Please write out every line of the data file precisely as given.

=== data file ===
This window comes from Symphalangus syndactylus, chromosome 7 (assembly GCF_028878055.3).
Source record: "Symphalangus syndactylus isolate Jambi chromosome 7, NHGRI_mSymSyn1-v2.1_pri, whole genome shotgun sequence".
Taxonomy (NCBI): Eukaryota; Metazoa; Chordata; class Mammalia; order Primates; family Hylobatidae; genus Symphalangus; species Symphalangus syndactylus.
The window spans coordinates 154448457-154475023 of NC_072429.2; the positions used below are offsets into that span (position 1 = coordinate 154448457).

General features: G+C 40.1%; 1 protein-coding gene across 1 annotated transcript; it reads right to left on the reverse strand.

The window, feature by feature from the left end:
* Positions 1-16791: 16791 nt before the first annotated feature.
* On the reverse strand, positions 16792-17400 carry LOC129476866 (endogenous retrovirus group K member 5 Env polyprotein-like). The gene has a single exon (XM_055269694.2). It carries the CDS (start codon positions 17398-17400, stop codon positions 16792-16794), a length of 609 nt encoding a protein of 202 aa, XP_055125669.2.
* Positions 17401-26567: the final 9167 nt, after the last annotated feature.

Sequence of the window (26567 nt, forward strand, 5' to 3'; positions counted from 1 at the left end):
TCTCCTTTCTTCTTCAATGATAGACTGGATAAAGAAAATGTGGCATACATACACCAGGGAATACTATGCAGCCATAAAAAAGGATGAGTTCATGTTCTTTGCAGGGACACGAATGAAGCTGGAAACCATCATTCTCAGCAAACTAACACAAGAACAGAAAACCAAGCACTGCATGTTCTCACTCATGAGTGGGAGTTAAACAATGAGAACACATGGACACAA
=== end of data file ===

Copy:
This window comes from Symphalangus syndactylus, chromosome 7 (assembly GCF_028878055.3).
Source record: "Symphalangus syndactylus isolate Jambi chromosome 7, NHGRI_mSymSyn1-v2.1_pri, whole genome shotgun sequence".
Taxonomy (NCBI): Eukaryota; Metazoa; Chordata; class Mammalia; order Primates; family Hylobatidae; genus Symphalangus; species Symphalangus syndactylus.
The window spans coordinates 154448457-154475023 of NC_072429.2; the positions used below are offsets into that span (position 1 = coordinate 154448457).

General features: G+C 40.1%; 1 protein-coding gene across 1 annotated transcript; it reads right to left on the reverse strand.

The window, feature by feature from the left end:
* Positions 1-16791: 16791 nt before the first annotated feature.
* On the reverse strand, positions 16792-17400 carry LOC129476866 (endogenous retrovirus group K member 5 Env polyprotein-like). The gene has a single exon (XM_055269694.2). It carries the CDS (start codon positions 17398-17400, stop codon positions 16792-16794), a length of 609 nt encoding a protein of 202 aa, XP_055125669.2.
* Positions 17401-26567: the final 9167 nt, after the last annotated feature.

Sequence of the window (26567 nt, forward strand, 5' to 3'; positions counted from 1 at the left end):
TCTCCTTTCTTCTTCAATGATAGACTGGATAAAGAAAATGTGGCATACATACACCAGGGAATACTATGCAGCCATAAAAAAGGATGAGTTCATGTTCTTTGCAGGGACACGAATGAAGCTGGAAACCATCATTCTCAGCAAACTAACACAAGAACAGAAAACCAAGCACTGCATGTTCTCACTCATGAGTGGGAGTTAAACAATGAGAACACATGGACACAA